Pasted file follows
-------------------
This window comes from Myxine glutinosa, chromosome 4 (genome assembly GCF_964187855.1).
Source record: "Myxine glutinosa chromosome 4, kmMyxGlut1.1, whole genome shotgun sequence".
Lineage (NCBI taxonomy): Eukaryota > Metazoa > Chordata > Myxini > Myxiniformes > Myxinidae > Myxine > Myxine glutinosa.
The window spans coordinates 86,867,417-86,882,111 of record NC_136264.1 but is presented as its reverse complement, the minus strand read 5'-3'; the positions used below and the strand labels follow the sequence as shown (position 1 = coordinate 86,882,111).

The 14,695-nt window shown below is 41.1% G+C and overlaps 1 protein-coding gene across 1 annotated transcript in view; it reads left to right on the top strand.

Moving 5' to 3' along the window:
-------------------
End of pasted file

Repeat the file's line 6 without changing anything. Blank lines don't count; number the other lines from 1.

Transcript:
Moving 5' to 3' along the window: